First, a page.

Elon Musk is funding a $100 million innovation prize — apparently the largest in history — to fight climate change. The goal of the four-year competition, according to XPrize, is to encourage “innovators and teams from anywhere on the planet to create and demonstrate solutions that can pull carbon dioxide directly from the atmosphere or oceans ultimately scaling massively to gigaton levels, locking away CO2 permanently in an environmentally benign way.”
The Musk prize is technology agnostic, but one possible approach is technology that could pull carbon directly from the air and then store it underground. Of course, such machines would themselves consume lots of energy. In a 2019 summary of an analysis in Nature, climate and energy website Carbon Brief explains that a rollout of enough capacity to significantly limit warming “would require energy up to 300 exajoules each year … This is more than half of overall global demand today, from all sources, and despite rising demand this century, it would still be a quarter of expected demand in 2100.”
So where would all that energy come from? Perhaps some mix of solar and wind, as well as advanced nuclear. Geothermal is also a possibility. And along with increased energy-generating capacity would come an expanded and enhanced energy infrastructure system. Accomplishing all that in the upcoming years and decades might come a lot faster and cheaper with regulatory reform. Good news: Reforms proposed by the Trump administration last year might make the National Environmental Policy Act of 1970 less of an obstacle to that clean energy build-out, whether or not Musk’s efforts bear fruit. Bad news: The Biden administration might reverse them.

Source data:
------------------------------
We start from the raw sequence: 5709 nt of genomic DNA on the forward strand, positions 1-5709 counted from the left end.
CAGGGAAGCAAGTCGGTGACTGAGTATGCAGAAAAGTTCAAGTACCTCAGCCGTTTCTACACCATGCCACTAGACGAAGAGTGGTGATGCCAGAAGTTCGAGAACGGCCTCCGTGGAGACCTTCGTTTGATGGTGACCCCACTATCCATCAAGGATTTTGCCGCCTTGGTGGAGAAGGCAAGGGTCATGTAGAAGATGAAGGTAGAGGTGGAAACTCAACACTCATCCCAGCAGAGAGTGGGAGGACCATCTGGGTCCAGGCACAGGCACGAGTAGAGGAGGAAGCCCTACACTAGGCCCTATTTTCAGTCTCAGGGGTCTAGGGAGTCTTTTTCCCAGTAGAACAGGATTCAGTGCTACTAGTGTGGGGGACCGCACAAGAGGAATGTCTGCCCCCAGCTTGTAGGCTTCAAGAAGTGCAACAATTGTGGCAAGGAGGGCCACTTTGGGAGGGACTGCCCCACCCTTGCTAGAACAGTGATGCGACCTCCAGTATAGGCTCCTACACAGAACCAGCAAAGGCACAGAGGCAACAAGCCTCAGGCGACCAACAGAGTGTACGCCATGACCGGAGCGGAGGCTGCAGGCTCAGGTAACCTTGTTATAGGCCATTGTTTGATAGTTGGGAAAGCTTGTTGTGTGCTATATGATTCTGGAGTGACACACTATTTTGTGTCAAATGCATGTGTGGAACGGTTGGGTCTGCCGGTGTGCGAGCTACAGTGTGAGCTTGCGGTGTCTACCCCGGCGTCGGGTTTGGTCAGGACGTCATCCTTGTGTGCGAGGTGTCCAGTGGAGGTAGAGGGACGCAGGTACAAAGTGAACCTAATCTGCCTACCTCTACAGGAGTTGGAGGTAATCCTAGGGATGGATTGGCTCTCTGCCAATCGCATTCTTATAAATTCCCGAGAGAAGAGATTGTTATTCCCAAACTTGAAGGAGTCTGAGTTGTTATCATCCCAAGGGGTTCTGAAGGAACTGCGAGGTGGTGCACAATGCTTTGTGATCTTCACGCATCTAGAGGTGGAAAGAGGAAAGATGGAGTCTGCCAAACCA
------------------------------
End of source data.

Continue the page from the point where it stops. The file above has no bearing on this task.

NEPA requires environmental impact statements and public input for major federal action that could significantly affect the environment. Not surprisingly, the burden and scope of NEPA have greatly expanded over the decades and far exceeded what many in Congress originally expected. As a Niskanen analysis notes:
In the early days, NEPA’s procedural requirements were modest: An EIS could be as short as 10 pages, and the legislation didn’t provide for a private right of action. Courts soon declared a private right of action, though, and under the pressure of litigation the law’s demands grew ever more onerous: Today the average EIS runs more than 600 pages, plus appendices that typically exceed 1,000 pages. The average EIS now takes 4.5 years to complete; between 2010 and 2017, four such statements were completed after delays of 17 years or more. And remember, no ground can be broken on a project until the EIS has made it through the legal gauntlet – and this includes both federal projects and private projects that require a federal permit.
Perhaps there needs to be prize-awarded pro-progress innovation in regulatory design.